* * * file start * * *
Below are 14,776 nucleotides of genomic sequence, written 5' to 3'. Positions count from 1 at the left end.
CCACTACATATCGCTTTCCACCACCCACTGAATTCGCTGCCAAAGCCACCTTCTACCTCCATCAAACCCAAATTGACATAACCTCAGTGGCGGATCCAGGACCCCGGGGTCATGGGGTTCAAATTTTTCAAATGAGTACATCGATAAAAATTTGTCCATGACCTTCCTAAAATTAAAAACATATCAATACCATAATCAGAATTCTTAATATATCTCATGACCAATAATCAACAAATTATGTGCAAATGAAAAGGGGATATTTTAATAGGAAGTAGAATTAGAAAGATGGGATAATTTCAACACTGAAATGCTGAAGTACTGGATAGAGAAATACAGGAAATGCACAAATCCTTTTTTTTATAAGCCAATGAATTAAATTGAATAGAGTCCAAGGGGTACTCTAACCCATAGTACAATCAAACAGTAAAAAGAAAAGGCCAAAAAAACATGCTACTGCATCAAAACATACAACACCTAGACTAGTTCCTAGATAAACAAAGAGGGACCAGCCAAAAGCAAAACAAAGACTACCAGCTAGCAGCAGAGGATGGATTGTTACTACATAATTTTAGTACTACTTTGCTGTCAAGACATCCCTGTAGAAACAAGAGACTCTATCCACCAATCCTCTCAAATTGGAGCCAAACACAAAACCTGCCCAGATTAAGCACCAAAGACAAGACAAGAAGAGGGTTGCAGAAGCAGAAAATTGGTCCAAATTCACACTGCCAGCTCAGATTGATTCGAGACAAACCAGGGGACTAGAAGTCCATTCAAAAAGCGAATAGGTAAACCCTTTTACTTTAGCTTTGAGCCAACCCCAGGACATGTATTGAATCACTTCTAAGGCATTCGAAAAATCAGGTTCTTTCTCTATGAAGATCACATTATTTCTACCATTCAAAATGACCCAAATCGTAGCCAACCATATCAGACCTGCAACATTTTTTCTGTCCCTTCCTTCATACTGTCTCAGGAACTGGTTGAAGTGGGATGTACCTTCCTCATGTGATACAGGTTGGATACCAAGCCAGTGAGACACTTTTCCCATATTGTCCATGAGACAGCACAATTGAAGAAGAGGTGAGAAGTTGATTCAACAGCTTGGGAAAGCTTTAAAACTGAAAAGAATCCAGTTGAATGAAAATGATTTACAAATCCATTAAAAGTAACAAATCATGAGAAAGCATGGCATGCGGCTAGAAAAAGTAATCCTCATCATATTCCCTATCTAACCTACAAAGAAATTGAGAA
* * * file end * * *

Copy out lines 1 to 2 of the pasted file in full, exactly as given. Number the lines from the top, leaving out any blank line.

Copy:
Below are 14,776 nucleotides of genomic sequence, written 5' to 3'. Positions count from 1 at the left end.
CCACTACATATCGCTTTCCACCACCCACTGAATTCGCTGCCAAAGCCACCTTCTACCTCCATCAAACCCAAATTGACATAACCTCAGTGGCGGATCCAGGACCCCGGGGTCATGGGGTTCAAATTTTTCAAATGAGTACATCGATAAAAATTTGTCCATGACCTTCCTAAAATTAAAAACATATCAATACCATAATCAGAATTCTTAATATATCTCATGACCAATAATCAACAAATTATGTGCAAATGAAAAGGGGATATTTTAATAGGAAGTAGAATTAGAAAGATGGGATAATTTCAACACTGAAATGCTGAAGTACTGGATAGAGAAATACAGGAAATGCACAAATCCTTTTTTTTATAAGCCAATGAATTAAATTGAATAGAGTCCAAGGGGTACTCTAACCCATAGTACAATCAAACAGTAAAAAGAAAAGGCCAAAAAAACATGCTACTGCATCAAAACATACAACACCTAGACTAGTTCCTAGATAAACAAAGAGGGACCAGCCAAAAGCAAAACAAAGACTACCAGCTAGCAGCAGAGGATGGATTGTTACTACATAATTTTAGTACTACTTTGCTGTCAAGACATCCCTGTAGAAACAAGAGACTCTATCCACCAATCCTCTCAAATTGGAGCCAAACACAAAACCTGCCCAGATTAAGCACCAAAGACAAGACAAGAAGAGGGTTGCAGAAGCAGAAAATTGGTCCAAATTCACACTGCCAGCTCAGATTGATTCGAGACAAACCAGGGGACTAGAAGTCCATTCAAAAAGCGAATAGGTAAACCCTTTTACTTTAGCTTTGAGCCAACCCCAGGACATGTATTGAATCACTTCTAAGGCATTCGAAAAATCAGGTTCTTTCTCTATGAAGATCACATTATTTCTACCATTCAAAATGACCCAAATCGTAGCCAACCATATCAGACCTGCAACATTTTTTCTGTCCCTTCCTTCATACTGTCTCAGGAACTGGTTGAAGTGGGATGTACCTTCCTCATGTGATACAGGTTGGATACCAAGCCAGTGAGACACTTTTCCCATATTGTCCATGAGACAGCACAATTGAAGAAGAGGTGAGAAGTTGATTCAACAGCTTGGGAAAGCTTTAAAACTGAAAAGAATCCAGTTGAATGAAAATGATTTACAAATCCATTAAAAGTAACAAATCATGAGAAAGCATGGCATGCGGCTAGAAAAAGTAATCCTCATCATATTCCCTATCTAACCTACAAAGAAATTGAGAA